What’s the Difference between Mobile Throttling and Deprioritization?
Mobile throttling occurs when you pass a certain threshold of data usage in a month (data cap) and your speeds start to slow down. Deprioritization, on the other hand, occurs when the wireless network you’re on gives priority to other users and slows down your data speeds. Both phenomena slow down your data speeds, but for completely different reasons.
When would I experience mobile throttling?
It all depends on what cell phone plan you choose. Generally, the more expensive the plan, the higher your data cap threshold will be. Let’s take a look at some unlimited cell phone plans and see where the mobile throttling occurs:
|Data plan||Cost||Data cap|
|T-Mobile's Magenta Plan||$70/mo.||50+ GB||View Plan|
|Verizon's Get More Unlimited Plan||$90/mo.||75 GB||View Plan|
|AT&T's Unlimited Elite Plan||$85/mo.||100 GB||View Plan|
Whenever you pass your data threshold, your data will start to slow down. That’s why it’s important to know your data caps before you sign up for a new plan. Think of it like gasoline in your car—once you use up all of your gas, your car will start to slow down. Once you use up your data, your phone will slow down. Thankfully, unlike your car, your phone won’t altogether stop working on the side of the highway.
When would I experience deprioritization?
Deprioritization can happen on basic unlimited plans with major providers but is a more common issue with mobile virtual network operator (MVNO) wireless plans. “What are MVNOs?” you’re probably wondering. MVNOs are like any other carrier, except they don’t have their own network—instead, they just use other networks. For example, Visible Wireless uses Verizon’s network, and Metro by T-Mobile uses (you guessed it!) T-Mobile’s network.
MVNOs are kind of like the renters of the wireless network space. The big four carriers own the networks, and the MVNOs rent space on those networks. The plus side to the arrangement is that MVNOs typically offer cheaper cell phone plans. On the negative side, MVNOs suffer from deprioritization.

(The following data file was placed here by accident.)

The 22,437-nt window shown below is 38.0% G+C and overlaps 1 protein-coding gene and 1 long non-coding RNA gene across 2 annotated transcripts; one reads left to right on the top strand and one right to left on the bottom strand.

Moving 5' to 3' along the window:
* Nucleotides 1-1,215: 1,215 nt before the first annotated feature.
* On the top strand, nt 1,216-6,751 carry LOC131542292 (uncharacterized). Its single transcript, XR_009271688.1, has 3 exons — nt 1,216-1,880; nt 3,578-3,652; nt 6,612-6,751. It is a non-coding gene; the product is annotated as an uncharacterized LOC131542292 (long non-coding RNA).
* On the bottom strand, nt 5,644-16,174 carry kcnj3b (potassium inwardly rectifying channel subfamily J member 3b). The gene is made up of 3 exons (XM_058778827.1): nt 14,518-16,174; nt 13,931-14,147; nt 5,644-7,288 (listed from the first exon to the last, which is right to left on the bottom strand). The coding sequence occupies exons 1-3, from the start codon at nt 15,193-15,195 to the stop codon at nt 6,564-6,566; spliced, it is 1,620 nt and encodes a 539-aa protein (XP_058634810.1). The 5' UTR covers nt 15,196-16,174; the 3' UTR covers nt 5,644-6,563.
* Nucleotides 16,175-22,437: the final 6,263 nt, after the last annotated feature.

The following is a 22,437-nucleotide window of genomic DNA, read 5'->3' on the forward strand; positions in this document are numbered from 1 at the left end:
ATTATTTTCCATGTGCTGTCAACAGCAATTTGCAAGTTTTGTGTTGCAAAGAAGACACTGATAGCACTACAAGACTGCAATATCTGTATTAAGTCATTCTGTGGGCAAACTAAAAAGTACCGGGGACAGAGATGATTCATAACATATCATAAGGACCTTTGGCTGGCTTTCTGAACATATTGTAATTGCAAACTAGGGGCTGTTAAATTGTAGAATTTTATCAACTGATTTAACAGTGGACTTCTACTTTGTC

While using an MVNO, your signal can suddenly disappear in congested areas. This happens because whatever network you’re using gives priority to its own customers.
For example, let’s say you, a Visible Wireless user, attend an MLB baseball game with your friend, who is a Verizon user. You struggle to get a single text out during the game, while your friend has no problem posting updates to Twitter. Since you’re both on Verizon’s network, shouldn’t you have the same signal? Nope! Since Visible Wireless is an MVNO, its data speeds can be deprioritized.
Here are some of our favorite MVNOs:
Deprioritization is more annoying than throttling.
Throttling and deprioritization will both slow down your data speeds, but at least you can see it coming with throttling—you’ll have already used up all of your data. Deprioritization can strike at any time, most commonly in crowded areas when you probably need your signal most. Few things are more annoying than trying to call an Uber to pick you up from an event but you can’t get the call out.
If you want to avoid deprioritization, you’ll have to get a cell phone plan from one of the Big Three networks: Verizon, T-Mobile, or AT&T.